Elizabeth Richardson and Asian American Diaspora Studies Student Staff
David Lee (T ‘23) is one of the first students to minor in Asian American & Diaspora Studies at Duke. The AADS program started in 2018 and the minor was approved for students for Fall 2022. Its first class graduates this spring.
Lee has been involved in student organizing for Asian American Studies since his first year, in spaces where maybe “the real Asian American studies are the friends we made along the way.” He joined the Asian American Studies Working Group (AASWG) and found not only a much-lauded base of student investment in Asian American Studies, but also a kind of “political home” which can be rare at Duke.
Over the last 20 years, AASWG and its predecessors have been mobilizing for the establishment of an Asian American Studies department at Duke — five years ago, their demands became reality with the establishment of a program. Last year, the program expanded into a minor.
During Lee’s first year at Duke, AADS existed, but he noted how far AADS has come even just in the last four years.
“The establishment of the minor made it easier to take AADS classes and be in community with the people you meet,” he said, “and new faculty hires and the expansion of AADS classes were both an integral part of that growth.”
Now, after a series of Keohane Distinguished Lectures in Asian American Studies and with a new senior faculty hire on the horizon, it’s clear that the role played by AADS in the university is growing. As AADS becomes more scaffolded within the institution, though, it also inevitably faces different pressures than before.
Lee said that many people have the misconception that AADS is only for Asian or Asian American students who want to “learn more about their identity.” While he said this is an important component to many students, it’s much more than that.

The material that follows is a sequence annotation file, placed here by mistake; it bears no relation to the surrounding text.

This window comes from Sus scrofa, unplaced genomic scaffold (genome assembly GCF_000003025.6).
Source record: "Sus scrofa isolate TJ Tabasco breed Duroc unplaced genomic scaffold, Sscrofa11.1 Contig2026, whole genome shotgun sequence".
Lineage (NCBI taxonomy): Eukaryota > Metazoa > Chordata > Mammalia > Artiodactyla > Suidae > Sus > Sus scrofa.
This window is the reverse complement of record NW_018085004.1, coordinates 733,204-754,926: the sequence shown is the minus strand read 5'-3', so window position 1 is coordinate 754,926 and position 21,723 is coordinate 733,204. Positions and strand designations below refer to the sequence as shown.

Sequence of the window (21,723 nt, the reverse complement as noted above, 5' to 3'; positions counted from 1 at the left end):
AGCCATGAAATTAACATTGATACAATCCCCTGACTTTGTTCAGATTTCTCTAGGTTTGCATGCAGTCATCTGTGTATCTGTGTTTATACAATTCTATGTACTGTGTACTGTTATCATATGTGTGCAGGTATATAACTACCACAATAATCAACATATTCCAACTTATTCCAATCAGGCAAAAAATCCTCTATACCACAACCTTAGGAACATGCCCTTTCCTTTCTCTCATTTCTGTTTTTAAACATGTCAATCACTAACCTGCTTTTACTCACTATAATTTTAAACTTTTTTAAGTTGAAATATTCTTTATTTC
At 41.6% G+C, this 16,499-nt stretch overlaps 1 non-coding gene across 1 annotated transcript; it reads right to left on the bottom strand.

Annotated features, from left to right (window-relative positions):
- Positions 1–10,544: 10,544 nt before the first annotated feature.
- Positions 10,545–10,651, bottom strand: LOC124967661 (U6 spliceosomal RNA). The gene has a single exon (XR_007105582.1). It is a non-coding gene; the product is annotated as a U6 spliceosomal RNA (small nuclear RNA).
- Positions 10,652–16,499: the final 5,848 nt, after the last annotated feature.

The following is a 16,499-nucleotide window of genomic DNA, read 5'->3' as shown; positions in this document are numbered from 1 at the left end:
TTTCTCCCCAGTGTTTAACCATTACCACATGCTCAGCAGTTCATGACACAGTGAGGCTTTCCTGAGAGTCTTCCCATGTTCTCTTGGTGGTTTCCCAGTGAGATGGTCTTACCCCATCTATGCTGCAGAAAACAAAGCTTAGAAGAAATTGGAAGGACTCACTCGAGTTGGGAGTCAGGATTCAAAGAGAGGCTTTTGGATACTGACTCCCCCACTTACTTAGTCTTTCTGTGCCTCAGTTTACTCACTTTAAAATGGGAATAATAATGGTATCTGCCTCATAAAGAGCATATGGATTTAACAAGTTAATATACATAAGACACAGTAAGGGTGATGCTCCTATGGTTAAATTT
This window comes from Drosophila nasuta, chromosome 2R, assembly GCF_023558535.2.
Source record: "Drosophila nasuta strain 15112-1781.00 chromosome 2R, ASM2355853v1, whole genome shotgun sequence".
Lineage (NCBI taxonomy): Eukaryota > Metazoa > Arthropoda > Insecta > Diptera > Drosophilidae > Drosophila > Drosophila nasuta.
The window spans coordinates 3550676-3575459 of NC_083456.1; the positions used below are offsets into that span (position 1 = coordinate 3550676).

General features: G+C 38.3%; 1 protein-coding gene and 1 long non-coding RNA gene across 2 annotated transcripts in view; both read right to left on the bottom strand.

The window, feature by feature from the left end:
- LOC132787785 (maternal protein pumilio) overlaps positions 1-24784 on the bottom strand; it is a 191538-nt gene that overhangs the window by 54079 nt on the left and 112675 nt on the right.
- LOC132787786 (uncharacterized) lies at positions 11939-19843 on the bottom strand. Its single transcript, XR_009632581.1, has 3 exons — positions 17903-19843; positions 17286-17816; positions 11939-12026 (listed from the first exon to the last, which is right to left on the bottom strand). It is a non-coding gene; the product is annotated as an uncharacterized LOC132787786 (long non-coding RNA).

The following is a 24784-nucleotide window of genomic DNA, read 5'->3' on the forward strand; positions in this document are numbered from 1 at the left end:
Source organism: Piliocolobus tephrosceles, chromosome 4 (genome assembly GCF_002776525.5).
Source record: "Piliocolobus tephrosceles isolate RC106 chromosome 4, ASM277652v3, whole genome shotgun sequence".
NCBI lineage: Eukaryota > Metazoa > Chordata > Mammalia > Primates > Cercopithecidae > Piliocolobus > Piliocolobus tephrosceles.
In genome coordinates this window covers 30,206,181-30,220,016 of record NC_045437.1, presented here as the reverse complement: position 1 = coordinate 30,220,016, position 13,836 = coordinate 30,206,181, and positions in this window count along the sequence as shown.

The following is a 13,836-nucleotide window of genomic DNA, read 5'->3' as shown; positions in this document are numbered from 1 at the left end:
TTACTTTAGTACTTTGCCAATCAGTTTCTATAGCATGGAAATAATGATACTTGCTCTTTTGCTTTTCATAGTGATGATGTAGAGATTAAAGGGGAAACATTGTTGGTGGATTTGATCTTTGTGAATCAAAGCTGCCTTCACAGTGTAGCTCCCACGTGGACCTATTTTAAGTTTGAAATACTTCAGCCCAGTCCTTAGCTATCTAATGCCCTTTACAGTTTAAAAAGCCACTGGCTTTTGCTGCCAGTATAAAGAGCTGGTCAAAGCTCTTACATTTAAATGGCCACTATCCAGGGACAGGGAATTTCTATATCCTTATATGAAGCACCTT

“To study AADS is to study the historical significance and contemporary relevance of Asian American history, literature, film, culture and politics in the grand scheme of American society and racialization,” said Lee. “AADS is for everyone: students and faculty, Asian American and non-Asian American. Regardless of where someone's hesitance comes from, my advice to them would be to take the dive and try to take a class.”
Lee pushes back against the idea that some students might feel the classes (and by extension the minor) might not be “useful.”
“With the larger variety of classes being offered now with our growing list of professors (growing even larger next year with the current hiring process), I can guarantee that there's a class for everyone in the AADS program. I promise, you'll be done with the minor before you even know it,” he said.
The opportunities that AADS provides to learn with “amazing professors and people” are invaluable, Lee said, but are ultimately limited to certain kinds of knowledge. Spaces like AASWG have historically functioned not only to organize energy towards the institutionalization of Asian American Studies, but also in critical recognition of the limitations of university systems like Duke’s.
Asian American Studies, in short, “goes beyond what you can learn in a classroom,”
After graduation, Lee will be living in Durham and continuing research in the Pathology department, with the hopes to attend graduate school the following year.
Among Lee’s accomplishments at Duke, one he’s most proud of is the fact that the AADS minor even exists. He’s amazed and surprised how far the program has come since its inception in 2018 and during his four years here.
“From expanding classes to the wonderful new faculty all the way to the minor itself, AADS has grown into a program that speaks for itself,” he said. “I'm proud that the labor of the hundreds of students who pushed for AAS before me was not in vain and that future students have the opportunities to engage with Asian American Studies in more ways than I could have ever imagined at Duke.”